On “Hydro,” the fourth track from Zeroh’s debut album BLQLYTE (pronounced “black light”), an unidentified individual asks a question over ticking chimes and wailing strings: “Of all the substances you’ve done, which is the wildest?” His tone is mischievous—as if he expects a story that ends with trashing a hotel room.
Instead, the experimental hip-hop artist reframes the question: “I think my biggest reaction to a drug happened to be…” What Zeroh took doesn’t matter; high-pitched squeals censor the exact name. What matters is what he says next: “I hallucinated and lost complete sense of my body.”
Zeroh doesn’t mention how he studied kinesiology to better understand why psychedelics affect him so profoundly. He isn’t alone in his fascination; decades after 1970’s Controlled Substances Act and the cultural baggage it wrought, neuroscientists are once again studying the psychological properties of hallucinogens. Still, in person, Zeroh speaks of his experiences carefully, as if to ward off any lingering stigma. BLQLYTE is a far headier exploration into the possibilities, as Zeroh poses a question all debut albums must answer: “Who am I?”
The answer started taking shape in 2014, when Zeroh first made BLQLYTE‘s opening track. The Long Beach, CA native, who grew up listening to Ludacris and Pharrell, became part of the L.A. beat scene at the intersection of rap, electronica, and everything in between. (He’s since become a go-to mixing and mastering engineer, with credits alongside Ras G and Low Leaf, who appears in BLQLYTE.) Zeroh already had a standing offer to release an album on Matthewdavid’s Leaving Records, an imprint with ties to Stones Throw, whose releases modernize New Age music.
When he’s featured on songs by other artists, Zeroh often plays the role of easygoing confidant, as he does on Jonwayne’s “Afraid of Us.” But as his mixtape compilation 0 Emissions reveals, over time his production style has grown increasingly turbulent and distorted, obscuring his growling voice in gusty layers of sound. It was Arca’s avant-electronica that inspired such world-building. “[She] doesn’t necessarily care if you understand,” Zeroh says. “That type of fearlessness is strong in me. I really fuck with that, even though at times it is very frightening.”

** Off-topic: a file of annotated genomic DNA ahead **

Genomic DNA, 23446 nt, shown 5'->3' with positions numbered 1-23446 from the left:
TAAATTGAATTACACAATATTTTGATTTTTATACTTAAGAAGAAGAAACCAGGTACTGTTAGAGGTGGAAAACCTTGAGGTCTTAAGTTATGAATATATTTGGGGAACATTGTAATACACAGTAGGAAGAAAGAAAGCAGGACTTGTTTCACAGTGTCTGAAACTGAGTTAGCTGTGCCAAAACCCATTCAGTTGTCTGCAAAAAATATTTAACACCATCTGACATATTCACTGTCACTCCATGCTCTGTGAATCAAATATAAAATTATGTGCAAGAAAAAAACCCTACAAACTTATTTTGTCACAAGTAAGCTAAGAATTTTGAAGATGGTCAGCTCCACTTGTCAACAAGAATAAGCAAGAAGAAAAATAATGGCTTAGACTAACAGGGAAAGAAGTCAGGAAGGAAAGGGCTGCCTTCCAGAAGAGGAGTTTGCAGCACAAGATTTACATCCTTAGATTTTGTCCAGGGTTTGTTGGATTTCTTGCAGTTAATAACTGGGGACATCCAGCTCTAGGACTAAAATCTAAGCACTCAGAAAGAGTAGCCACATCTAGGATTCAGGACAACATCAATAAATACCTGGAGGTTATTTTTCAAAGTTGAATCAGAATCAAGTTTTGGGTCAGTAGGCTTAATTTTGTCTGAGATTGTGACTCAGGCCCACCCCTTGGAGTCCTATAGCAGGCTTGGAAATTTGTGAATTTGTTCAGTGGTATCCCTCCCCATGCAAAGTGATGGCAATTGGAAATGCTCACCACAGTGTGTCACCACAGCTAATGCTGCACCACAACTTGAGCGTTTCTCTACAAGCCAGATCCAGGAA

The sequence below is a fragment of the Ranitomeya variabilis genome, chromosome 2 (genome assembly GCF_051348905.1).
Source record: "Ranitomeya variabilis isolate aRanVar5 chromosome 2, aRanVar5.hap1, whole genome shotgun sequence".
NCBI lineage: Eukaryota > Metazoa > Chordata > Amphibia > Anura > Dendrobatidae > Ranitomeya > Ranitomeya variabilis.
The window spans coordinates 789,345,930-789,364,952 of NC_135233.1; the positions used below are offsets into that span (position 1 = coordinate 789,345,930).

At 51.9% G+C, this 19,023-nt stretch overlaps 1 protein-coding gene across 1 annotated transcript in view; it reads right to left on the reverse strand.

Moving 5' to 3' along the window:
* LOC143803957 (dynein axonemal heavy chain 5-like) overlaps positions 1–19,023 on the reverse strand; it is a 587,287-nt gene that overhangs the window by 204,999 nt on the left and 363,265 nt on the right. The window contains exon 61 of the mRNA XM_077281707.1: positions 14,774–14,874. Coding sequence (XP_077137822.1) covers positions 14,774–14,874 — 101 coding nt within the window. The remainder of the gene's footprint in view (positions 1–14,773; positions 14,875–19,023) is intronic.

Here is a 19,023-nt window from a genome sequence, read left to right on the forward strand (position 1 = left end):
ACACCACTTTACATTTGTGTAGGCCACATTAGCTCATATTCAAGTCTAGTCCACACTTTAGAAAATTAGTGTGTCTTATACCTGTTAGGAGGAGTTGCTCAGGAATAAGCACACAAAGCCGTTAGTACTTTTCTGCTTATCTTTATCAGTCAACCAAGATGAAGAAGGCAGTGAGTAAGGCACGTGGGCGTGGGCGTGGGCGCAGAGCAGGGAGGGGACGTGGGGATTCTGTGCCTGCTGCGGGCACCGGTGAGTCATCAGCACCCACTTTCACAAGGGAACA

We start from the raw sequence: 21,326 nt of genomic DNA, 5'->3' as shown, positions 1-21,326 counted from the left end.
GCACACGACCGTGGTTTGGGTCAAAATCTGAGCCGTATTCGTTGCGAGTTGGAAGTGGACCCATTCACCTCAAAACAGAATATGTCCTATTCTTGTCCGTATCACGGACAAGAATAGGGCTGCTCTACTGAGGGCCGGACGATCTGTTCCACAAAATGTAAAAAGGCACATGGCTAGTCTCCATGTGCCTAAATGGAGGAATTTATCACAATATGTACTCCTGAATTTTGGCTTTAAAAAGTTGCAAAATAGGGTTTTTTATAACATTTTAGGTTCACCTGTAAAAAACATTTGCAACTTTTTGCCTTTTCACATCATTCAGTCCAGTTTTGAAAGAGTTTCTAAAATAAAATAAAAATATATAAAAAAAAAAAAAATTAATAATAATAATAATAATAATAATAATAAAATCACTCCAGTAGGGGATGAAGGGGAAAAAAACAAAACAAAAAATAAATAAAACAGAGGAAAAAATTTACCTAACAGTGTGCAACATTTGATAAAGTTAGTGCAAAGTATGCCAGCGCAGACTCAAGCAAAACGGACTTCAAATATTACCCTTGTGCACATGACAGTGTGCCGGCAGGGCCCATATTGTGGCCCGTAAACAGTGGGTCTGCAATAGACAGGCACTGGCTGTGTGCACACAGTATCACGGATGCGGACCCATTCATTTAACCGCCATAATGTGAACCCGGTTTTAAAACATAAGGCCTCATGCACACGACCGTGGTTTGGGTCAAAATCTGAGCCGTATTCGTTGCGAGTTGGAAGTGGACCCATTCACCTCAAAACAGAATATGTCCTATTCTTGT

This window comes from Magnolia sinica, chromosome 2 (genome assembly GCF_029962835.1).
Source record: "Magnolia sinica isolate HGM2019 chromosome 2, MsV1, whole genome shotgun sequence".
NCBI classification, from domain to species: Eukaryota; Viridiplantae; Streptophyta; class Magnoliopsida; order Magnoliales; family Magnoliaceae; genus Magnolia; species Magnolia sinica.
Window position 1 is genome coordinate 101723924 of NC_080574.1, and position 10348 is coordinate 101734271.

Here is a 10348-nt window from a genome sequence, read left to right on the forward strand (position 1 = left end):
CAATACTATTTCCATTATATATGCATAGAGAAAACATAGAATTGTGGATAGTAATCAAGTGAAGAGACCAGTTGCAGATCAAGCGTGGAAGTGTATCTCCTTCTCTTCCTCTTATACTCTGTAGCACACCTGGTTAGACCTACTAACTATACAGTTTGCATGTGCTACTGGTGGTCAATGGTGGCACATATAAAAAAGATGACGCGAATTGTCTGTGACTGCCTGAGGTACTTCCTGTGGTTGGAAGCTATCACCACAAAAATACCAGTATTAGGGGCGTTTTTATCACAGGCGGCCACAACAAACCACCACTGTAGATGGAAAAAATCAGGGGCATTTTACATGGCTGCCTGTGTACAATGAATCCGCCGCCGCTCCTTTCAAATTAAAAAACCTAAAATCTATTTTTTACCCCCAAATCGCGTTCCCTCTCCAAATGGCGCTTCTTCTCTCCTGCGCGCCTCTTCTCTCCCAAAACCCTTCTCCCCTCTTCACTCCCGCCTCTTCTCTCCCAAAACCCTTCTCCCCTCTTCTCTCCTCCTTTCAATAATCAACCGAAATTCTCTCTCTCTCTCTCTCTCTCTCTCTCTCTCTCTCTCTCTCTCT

On BLQLYTE‘s third song “Metacine,” the shamanic rapper Busdriver appears as part of a duo with Fumitake Tamura, called FR/BLCK/PR (“free black press”). He offers historical context for BLQLYTE‘s turbulence: how suffering can define his and Zeroh’s existence (“When crack cocaine hit, we were welfare queens and gangbangers in the streets…”). As the album progresses, Zeroh realizes that this past doesn’t have to consume him; The epiphany arrives in the album’s eighth track, “The Lord & Nature,” as Zeroh’s raps take off sprinting over a frantic piano:
“N—s talk and walk/ I’ve been watching, wishing humble feelings on them,” he raps, kicking off a free-form exploration of the ways he is both indebted to and independent of different facets of African-American culture—including hip-hop.
“These things don’t feel right to say but maybe need to be said,” Zeroh says. “There’s probably a lot of artists, African-American artists, who just repeat these often cliché themes in rap music. They’ve got ho’s or cars or clothes or whatever it is. That’s not who they are. But they’re being a mirror for the culture at large.
“Even me at times, the way I express things is in the black American language. I’m merely a mirror of our culture. I was raised around it. I grew up listening to it. But that’s not necessarily who I am. And I definitely discovered that in psychedelics, when I had a hard reset. I was like, whoa, I’ve beyond color in real life. My spirit is beyond color, but I am in color form.”
It’s an idea that connects back to the album’s larger thematic thread: psychedelics offer what neuroscientists call “ego dissolution,” or “ego death.” We become less concerned with self-referential behaviors, like being good enough or smart enough, and instead channel our energies toward feeling present. “I thought I was being hyper-spiritual, digging deep and all that stuff. But really I was preparing myself for real-life issues, trying to become more resilient,” Zeroh says. Still, the storm that brewed in “The Fade” and erupted between “Mudblood” and “Sworn Free” passes by the album’s end. Zeroh’s voice still sounds imposing, but he can be heard clearly, as he says, “For the first time in my life, I feel free.” The search for identity doesn’t need to consume him; he can simply be. “Sometimes, I get caught up with this idea that I need to do certain things in order for it to be good or impressive, in order for it to sound like me,” he says. “Anything that I do will sound like me. It doesn’t even matter anymore.”